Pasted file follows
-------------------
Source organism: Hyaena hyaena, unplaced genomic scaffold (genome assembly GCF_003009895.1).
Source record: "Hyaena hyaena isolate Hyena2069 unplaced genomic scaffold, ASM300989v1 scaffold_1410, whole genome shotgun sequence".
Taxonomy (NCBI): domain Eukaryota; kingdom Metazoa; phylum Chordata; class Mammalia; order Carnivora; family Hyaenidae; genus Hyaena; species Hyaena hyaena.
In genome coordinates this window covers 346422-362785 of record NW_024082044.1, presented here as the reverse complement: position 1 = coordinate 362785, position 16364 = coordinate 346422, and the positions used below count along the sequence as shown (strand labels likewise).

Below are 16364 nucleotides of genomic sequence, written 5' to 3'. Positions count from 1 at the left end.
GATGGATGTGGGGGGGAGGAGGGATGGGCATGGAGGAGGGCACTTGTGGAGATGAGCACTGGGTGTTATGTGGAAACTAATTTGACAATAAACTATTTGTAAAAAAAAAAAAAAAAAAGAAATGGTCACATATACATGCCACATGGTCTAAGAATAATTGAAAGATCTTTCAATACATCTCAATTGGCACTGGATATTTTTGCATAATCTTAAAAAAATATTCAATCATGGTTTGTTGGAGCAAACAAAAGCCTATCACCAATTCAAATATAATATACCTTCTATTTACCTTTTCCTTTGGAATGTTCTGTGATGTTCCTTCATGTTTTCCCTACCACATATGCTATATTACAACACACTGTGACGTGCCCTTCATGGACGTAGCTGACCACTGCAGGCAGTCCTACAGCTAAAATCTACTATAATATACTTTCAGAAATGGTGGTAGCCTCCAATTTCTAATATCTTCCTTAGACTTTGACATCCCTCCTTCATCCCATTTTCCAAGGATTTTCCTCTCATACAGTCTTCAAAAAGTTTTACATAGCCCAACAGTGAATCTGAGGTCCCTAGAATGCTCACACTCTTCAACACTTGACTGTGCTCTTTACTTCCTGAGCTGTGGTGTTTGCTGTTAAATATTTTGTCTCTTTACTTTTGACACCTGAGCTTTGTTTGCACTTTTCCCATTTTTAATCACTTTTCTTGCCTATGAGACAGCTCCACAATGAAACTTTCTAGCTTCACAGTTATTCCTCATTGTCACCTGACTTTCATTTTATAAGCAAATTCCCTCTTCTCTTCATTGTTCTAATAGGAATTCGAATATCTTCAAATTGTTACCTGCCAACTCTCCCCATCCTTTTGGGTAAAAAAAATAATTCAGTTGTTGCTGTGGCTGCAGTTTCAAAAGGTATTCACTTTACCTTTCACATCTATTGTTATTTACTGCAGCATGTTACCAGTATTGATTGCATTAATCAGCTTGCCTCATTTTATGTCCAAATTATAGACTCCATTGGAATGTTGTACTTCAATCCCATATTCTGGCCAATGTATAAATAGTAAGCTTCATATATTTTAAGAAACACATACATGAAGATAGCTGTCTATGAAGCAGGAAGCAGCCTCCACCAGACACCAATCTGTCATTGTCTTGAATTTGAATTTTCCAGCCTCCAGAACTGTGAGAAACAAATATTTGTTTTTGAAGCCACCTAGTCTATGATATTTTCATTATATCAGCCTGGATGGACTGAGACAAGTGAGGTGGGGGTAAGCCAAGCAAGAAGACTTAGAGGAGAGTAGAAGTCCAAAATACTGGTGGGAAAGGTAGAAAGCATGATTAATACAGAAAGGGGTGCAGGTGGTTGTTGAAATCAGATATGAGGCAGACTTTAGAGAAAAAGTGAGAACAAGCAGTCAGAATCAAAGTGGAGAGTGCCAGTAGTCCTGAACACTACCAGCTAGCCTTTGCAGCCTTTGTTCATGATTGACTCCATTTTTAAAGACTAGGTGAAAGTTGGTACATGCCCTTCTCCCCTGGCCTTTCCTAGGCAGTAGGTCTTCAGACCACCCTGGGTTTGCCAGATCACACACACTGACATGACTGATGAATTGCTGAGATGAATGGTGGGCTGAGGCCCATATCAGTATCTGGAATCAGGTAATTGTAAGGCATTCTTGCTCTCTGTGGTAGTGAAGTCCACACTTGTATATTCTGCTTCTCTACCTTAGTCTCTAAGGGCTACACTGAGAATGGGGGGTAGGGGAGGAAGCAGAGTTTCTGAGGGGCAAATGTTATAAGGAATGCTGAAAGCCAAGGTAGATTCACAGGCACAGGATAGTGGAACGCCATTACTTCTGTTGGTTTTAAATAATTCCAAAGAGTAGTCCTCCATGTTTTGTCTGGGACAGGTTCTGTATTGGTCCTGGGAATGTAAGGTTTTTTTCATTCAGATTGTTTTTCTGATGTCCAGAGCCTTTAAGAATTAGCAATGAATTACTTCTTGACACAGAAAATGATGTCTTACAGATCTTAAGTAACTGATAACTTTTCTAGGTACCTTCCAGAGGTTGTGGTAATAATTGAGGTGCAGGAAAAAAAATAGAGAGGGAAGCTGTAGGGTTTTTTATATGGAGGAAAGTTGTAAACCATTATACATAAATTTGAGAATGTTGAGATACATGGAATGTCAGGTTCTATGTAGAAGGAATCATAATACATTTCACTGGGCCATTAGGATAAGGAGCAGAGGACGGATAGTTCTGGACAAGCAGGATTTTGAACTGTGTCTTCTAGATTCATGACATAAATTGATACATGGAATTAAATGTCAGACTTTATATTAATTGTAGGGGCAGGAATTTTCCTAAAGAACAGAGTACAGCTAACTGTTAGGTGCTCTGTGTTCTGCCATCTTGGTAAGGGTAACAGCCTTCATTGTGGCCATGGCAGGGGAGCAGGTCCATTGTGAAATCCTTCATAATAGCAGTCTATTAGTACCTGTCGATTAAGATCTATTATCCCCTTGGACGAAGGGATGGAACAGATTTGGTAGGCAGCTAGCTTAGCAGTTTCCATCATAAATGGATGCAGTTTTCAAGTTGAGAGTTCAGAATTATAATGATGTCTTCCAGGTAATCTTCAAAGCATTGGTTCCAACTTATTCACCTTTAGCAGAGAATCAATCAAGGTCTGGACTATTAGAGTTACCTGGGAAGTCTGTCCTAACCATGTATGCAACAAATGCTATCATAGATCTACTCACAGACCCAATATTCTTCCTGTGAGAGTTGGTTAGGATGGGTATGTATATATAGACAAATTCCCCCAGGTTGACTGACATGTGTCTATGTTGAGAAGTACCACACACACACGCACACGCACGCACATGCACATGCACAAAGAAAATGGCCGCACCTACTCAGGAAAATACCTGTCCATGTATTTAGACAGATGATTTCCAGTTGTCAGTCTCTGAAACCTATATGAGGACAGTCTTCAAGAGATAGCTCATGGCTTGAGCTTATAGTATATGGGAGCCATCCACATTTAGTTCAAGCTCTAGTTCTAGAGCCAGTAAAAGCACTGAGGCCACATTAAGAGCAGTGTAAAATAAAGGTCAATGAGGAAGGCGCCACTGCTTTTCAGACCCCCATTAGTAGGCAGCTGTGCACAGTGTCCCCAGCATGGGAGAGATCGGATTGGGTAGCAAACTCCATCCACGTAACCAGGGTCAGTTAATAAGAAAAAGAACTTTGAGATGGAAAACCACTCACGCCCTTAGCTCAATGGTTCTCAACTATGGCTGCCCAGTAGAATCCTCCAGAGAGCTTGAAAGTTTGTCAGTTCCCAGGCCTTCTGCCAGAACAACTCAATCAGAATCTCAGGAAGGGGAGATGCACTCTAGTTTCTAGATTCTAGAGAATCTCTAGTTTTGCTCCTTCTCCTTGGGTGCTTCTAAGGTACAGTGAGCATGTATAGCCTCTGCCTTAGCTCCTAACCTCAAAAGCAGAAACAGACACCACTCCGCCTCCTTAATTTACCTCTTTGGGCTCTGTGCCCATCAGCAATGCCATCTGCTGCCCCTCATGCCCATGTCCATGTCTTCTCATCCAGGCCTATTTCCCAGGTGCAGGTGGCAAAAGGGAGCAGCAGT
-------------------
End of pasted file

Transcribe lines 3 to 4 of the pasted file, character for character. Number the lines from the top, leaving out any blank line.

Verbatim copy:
Taxonomy (NCBI): domain Eukaryota; kingdom Metazoa; phylum Chordata; class Mammalia; order Carnivora; family Hyaenidae; genus Hyaena; species Hyaena hyaena.
In genome coordinates this window covers 346422-362785 of record NW_024082044.1, presented here as the reverse complement: position 1 = coordinate 362785, position 16364 = coordinate 346422, and the positions used below count along the sequence as shown (strand labels likewise).